Brian McNulty sets them up for the usual suspects, one of whom may be setting up Brian.
The veteran bartender is filling drink orders and minding his own business when a figure out of his past strides into the Midtown Sheraton. Big John Wolinsky, a friend and mentor from Brian’s salad days, is now a heavy-hitter in the food-and-beverage league, one of the hotel chain’s regional managers. He’s in New York to fire Brian, he says laughingly, making it clear there’s no chance of that happening. In the unsettling period that follows, however, Brian isn’t sure he’s lucked out after all. Big John has things on his mind, things that recall the time a dozen years ago when they were “young and foolish together” in Atlantic City. And Brian’s convinced that Big John will have no trouble involving his old buddy in whatever troubles him. As a direct result, Brian finds himself shoved around, warned off, and shot at—threats he might meet more constructively if only he knew what he was doing to offend whom. But he doesn’t, and Big John won’t tell him.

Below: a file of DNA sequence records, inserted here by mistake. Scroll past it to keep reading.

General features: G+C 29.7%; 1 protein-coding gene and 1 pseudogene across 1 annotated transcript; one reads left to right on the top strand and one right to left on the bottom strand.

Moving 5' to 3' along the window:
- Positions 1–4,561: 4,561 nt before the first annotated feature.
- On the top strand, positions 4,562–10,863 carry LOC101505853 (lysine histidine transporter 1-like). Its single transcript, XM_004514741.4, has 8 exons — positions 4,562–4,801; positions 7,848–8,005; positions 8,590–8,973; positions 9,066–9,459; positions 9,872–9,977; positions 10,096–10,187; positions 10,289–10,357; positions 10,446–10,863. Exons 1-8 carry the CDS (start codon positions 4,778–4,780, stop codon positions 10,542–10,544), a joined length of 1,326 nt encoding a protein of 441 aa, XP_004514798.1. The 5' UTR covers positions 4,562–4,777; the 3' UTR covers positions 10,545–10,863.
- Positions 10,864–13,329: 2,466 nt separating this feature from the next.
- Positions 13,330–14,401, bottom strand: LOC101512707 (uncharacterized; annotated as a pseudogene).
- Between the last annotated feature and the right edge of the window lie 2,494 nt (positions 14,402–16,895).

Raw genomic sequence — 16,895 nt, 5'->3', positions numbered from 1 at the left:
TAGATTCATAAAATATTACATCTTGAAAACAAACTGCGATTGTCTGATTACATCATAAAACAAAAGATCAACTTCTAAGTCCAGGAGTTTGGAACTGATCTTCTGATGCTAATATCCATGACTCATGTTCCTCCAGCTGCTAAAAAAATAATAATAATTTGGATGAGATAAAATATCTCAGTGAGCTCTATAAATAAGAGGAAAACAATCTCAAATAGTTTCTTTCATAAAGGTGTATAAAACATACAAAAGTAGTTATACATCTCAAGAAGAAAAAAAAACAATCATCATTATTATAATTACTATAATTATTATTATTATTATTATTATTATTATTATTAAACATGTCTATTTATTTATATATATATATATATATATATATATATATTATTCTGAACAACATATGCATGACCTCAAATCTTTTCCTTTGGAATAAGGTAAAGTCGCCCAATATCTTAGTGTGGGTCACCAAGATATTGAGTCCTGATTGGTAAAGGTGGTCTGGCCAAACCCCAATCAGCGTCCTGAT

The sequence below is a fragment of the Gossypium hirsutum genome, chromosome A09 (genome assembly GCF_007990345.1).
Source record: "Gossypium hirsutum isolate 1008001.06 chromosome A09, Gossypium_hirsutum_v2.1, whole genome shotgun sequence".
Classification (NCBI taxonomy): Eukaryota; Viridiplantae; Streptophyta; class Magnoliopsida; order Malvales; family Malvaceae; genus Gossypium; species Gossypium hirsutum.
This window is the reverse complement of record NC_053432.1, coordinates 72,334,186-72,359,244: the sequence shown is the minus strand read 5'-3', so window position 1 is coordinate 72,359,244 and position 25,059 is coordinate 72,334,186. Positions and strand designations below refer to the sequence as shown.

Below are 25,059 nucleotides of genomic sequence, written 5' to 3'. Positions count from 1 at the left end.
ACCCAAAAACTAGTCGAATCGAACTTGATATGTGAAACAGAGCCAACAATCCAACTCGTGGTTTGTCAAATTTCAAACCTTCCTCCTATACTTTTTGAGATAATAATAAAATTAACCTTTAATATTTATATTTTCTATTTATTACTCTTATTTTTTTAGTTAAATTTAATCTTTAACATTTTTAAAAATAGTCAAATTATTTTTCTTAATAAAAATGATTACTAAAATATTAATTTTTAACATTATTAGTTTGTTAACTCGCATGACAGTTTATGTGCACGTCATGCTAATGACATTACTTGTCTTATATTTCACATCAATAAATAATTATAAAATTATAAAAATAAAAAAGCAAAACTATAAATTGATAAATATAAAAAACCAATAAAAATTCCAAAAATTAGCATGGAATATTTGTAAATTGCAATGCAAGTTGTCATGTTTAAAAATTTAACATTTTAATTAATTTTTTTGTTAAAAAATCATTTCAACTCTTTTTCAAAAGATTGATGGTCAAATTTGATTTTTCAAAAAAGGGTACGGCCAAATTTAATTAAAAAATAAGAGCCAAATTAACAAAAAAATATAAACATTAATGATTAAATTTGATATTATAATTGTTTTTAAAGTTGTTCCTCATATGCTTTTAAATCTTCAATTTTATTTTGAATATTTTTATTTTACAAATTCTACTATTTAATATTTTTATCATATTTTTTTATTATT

Brian (Beware the Solitary Drinker, 2002) is likable enough in a feckless sort of way, though the thin, digressive plot isn’t likely to encourage readers to belly-up.